Sunday, January 16, 2011

Definition of Economic Depression

An economic depression involves a very significant fall in national output and corresponding period of prolonged mass unemployment.

A recession is just a period of negative economic growth. see: Definition of Recession

How To Define a Depression?

There is no single clear way to define an economic depression. It is basically a very severe form of recession. Two common ways would involve:

* A fall in GDP of 10% or more.
* A fall in GDP for over 3 years.

Other features of depression

  • Very high unemployment – over 20%
  • Deflation
  • Asset / credit contraction
Some economists say the cause is important. - Depressions are caused by unwinding credit bubbles rather than exchange rate devaluations which cause a fall in GDP and inflation

Examples of Depressions.

In the Great Depression, US GDP fell 30% between 1929 and 1933. It also fell 13% between 1937-38. With unemployment over 20% and a long period of deflation. It would meet any criteria of a depression and is inevitably used as a yardstick for measuring other depressions.

The Great Depression was also a global phenomenon. In fact many countries experienced a more severe downturn. E.g. countries like Australia and Canada which rely on raw material exports.

The biggest fall in GDP recorded was for the Soviet Union between 1990 and 1998 when recorded GDP fell 45%. However, this was due to the transition from a Command economy to a Free market economy. Part of it can also be explained by 'creative accounting' in the Communist era. Nevertheless it led to widespread economic hardship for the majority of people.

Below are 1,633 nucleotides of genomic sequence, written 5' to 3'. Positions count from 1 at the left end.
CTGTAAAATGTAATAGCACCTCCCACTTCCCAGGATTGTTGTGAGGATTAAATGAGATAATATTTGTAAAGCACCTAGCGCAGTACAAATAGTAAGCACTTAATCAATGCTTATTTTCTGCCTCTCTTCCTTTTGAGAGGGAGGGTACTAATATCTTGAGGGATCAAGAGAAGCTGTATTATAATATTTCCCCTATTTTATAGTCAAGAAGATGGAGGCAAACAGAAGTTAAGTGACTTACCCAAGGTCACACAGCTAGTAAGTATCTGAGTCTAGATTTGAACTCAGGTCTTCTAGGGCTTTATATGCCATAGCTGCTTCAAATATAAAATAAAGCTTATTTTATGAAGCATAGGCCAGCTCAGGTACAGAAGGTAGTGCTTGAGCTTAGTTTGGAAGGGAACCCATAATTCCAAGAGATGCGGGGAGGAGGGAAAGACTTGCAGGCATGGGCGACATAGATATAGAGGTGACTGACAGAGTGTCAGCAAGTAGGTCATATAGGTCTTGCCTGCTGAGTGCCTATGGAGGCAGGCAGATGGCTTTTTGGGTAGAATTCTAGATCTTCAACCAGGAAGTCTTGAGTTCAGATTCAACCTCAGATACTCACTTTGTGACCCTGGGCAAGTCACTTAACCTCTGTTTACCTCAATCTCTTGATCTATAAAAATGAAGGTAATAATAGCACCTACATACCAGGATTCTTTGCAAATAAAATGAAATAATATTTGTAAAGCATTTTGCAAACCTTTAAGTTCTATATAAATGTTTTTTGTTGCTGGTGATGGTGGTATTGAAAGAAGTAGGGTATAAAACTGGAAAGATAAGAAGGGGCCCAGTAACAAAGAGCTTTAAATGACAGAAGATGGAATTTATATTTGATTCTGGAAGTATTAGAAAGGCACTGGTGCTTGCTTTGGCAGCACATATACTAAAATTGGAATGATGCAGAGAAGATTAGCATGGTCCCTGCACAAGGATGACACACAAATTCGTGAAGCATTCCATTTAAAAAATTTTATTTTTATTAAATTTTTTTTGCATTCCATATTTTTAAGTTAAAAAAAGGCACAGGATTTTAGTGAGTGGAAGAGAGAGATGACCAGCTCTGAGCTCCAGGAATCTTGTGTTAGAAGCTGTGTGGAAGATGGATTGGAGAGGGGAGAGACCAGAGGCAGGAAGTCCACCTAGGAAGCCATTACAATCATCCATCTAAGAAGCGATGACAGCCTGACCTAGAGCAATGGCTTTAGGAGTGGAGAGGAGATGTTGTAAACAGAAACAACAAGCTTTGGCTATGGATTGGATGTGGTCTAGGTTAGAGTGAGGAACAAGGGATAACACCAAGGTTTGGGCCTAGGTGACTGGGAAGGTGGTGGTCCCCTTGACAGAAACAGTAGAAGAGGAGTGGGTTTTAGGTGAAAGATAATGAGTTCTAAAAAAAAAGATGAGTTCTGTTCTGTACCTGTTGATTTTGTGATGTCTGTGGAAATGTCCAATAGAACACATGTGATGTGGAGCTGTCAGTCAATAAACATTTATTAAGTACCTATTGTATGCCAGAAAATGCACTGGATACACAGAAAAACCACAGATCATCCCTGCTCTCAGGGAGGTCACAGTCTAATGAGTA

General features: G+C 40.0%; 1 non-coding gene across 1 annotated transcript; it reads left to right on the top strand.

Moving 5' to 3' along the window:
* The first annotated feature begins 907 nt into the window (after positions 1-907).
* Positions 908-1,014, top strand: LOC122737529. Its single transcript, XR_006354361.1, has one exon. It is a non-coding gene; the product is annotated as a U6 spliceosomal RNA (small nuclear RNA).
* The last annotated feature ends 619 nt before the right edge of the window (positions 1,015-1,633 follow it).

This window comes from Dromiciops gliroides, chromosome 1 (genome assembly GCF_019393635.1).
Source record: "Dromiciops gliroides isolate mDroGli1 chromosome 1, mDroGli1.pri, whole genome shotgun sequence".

Finland experienced a drop in GDP of 11% in 1993 as it suffered from the collapse of its main trading partner the Soviet Union.

Emerging Economies have also experienced depression like periods of falls in GDP e.g. Argentina GDP fell by 19% between 1998 and 2002.

Causes of Depression

The cause of Depressions are primarily due to unwinding credit / asset bubbles and a consequent fall in money supply causing a sharp fall in demand and prices. This is different to the usual swings in the business cycle.

Are we Facing A Depression?

It is hoped we will avoid a depression because unlike the 1930s, the government is seeking to prevent a collapse in the banking system and a fall in the money supply. Also rather than trying to balance the budget, governments are pursuing expansionary fiscal policy.

However this recession is different to previous recessions which were caused by a mere tightening of monetary policy. This recession is caused by an unwinding credit / asset bubble which has the capacity to cause paralysis through deflation. For example, it is worrying that US house prices are now in their 3rd year of decline. Also rather worryingly is the fact that so far the economy appears to be not responding to standard policy measures such as tax cuts and interest rates.

However, before we hit the panic button. It is to be expected these policies will have significant time lags. It may be a severe recession but it's still a long way off being a depression (at the moment anyway)

More on definition of depression

Before the Great Depression, every downturn was called a depression. The word recession was used to avoid reviving memories of the Great Depression.

In 1978, one of Jimmy Carter’s economic advisers Alfred Khan was referring to the US facing a depression. Jimmy Carter said he didn’t like the term depression, because it created negative connotations. So Alfred Khan noted:

“We’re in danger of having the worst banana in 45 years.”

from: Economist

There is also an old saying - 'A recession is when your neighbour loses his job. A depression is when you lose your job.'

  1. Causes of Great Depression
  2. essays on the great depression

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